Tuesday, March 01, 2016
Ind. Gov't. - Med-mal reform dead for this session - NOT
A Jan. 25, 2016 ILB post began:
SB 152 is dead, according to Brandon Smith, Statehouse Bureau Chief for Indiana Public Broadcasting.But last evening Chelsea Schneider and Tony Cook of the Indianapolis Star reported in a story headed "House panel approves increase in state's cap on medical malpractice claims" that:
State lawmakers on Monday revived an effort to increase the cap that Indiana puts on medical malpractice damages.
The House Judiciary Committee gutted an unrelated bill and replaced it with language to raise Indiana’s medical malpractice cap – among the lowest in the nation. The move also would represent the first increase to the cap in nearly two decades.
Under the proposal, lawmakers are considering a $400,000 increase to the cap to set a new limit for those claims at $1.65 million beginning in 2017. The cap also would increase over time to $2.25 million by 2031 in an attempt to keep up with inflation – an aspect of the proposal strongly opposed by doctors and some medical lobbyists.
A key author of the proposed changes, Sen. Brent Steele, said Indiana’s current $1.25 million cap is outdated and that periodic increases are important.
“We, the legislature, don’t do a very good job about keeping pace with the cost of living,” said Steele, a Bedford Republican. * * *
Lawmakers say Indiana’s current cap is susceptible to court challenges. Indiana is one of only three states that caps total damages, and of those Indiana’s is the lowest, according to the Indiana Hospital Association.
Senate President Pro Tempore David Long said Thursday he fears the courts may scrap Indiana’s law altogether, as they have in at least half a dozen other states where caps were found to be unconstitutionally low and unfair to claimants.
“Those caps are getting old and they’re dangerously low,” Long said. “And lot of people are concerned that as we try to be frugal and conservative with this, we go too far and the cap could be struck down and then there’s no protection for our doctors and our hospitals.”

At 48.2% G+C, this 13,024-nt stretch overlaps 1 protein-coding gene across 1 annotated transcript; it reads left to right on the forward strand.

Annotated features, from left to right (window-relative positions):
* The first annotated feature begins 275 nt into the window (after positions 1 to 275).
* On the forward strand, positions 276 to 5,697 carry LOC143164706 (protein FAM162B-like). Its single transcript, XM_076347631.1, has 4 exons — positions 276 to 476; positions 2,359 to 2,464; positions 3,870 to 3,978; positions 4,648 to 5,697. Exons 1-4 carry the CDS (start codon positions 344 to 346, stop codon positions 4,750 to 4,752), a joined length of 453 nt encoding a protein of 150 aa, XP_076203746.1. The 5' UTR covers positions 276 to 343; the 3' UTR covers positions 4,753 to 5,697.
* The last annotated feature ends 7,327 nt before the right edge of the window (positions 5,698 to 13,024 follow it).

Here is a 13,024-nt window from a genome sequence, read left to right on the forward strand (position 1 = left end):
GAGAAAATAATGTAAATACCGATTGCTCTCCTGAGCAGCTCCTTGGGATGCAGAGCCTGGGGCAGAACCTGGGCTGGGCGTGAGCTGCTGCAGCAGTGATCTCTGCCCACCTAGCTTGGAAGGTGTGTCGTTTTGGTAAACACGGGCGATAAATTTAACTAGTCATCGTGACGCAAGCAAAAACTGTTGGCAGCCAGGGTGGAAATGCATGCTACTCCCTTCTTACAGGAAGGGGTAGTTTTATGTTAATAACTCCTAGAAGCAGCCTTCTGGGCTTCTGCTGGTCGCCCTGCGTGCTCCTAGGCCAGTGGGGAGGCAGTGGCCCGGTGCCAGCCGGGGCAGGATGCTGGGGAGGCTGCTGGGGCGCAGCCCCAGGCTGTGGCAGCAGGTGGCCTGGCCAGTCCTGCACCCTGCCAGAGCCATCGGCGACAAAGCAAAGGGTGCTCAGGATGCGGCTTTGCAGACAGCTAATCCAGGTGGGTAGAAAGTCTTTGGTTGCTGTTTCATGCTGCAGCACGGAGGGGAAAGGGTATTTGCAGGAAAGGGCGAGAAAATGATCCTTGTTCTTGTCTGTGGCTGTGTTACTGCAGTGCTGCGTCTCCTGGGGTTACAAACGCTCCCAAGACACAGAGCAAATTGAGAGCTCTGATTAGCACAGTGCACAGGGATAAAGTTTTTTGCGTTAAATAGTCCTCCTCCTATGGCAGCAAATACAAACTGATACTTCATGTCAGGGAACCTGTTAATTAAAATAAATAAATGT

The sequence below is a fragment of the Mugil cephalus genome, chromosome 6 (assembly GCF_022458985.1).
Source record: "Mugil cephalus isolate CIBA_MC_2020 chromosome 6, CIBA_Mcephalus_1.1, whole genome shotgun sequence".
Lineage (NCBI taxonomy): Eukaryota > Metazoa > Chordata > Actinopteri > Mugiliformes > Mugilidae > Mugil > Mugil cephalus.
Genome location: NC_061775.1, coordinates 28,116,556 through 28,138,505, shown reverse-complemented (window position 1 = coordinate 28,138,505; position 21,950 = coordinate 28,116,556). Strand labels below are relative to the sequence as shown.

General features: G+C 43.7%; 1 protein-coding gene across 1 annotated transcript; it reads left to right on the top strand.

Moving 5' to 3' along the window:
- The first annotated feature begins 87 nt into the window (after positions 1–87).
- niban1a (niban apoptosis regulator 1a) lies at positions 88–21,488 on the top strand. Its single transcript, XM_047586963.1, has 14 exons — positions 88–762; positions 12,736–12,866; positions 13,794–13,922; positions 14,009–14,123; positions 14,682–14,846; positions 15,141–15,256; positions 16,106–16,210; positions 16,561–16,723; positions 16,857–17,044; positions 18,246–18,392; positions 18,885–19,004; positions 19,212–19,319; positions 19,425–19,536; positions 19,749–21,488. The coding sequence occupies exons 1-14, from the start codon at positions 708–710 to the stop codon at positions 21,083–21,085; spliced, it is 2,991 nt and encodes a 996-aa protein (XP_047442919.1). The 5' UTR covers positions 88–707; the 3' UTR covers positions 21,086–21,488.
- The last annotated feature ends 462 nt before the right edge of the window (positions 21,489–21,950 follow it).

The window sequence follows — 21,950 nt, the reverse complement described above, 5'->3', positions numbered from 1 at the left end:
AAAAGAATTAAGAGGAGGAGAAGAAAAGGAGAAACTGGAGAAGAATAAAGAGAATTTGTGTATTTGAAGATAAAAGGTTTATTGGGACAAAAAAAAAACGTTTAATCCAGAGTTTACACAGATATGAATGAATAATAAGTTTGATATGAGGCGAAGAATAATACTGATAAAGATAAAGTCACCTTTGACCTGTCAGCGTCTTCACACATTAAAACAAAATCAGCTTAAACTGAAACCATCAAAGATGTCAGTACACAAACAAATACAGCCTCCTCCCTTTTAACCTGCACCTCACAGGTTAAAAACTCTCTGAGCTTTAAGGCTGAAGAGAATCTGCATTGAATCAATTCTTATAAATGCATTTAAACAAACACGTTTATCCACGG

Still, it’s going to be a “tough sell,” he said. “It’s possible nothing happens.”
Dan Ladendorf, a representative of the Indiana Trial Lawyers Association, said the group doesn’t believe in capping damages and questioned the proposed $1.65 million limit. If Indiana’s cap was based on a medical cost index, it would exceed $2.2 million, he said.
“Even with these proposed changes, the opponents to this bill have told you Indiana would still be the most favorable state in the nation for medical malpractice,” he argued. “If you are going to commit medical malpractice, come to Indiana, because we’re the most favorable state in the nation.”
Lawmakers say the proposal is a result of three years of negotiations among trial lawyers, hospitals and doctors. An original proposal by Steele to increase the cap didn't advance earlier this legislative session.
On Monday, the [House] Judiciary Committee moved the proposal in Senate Bill 28 by an 11-1 vote. That bill now goes to the full House for consideration.
Posted by Marcia Oddi on March 1, 2016 11:02 AM
Posted to Indiana Government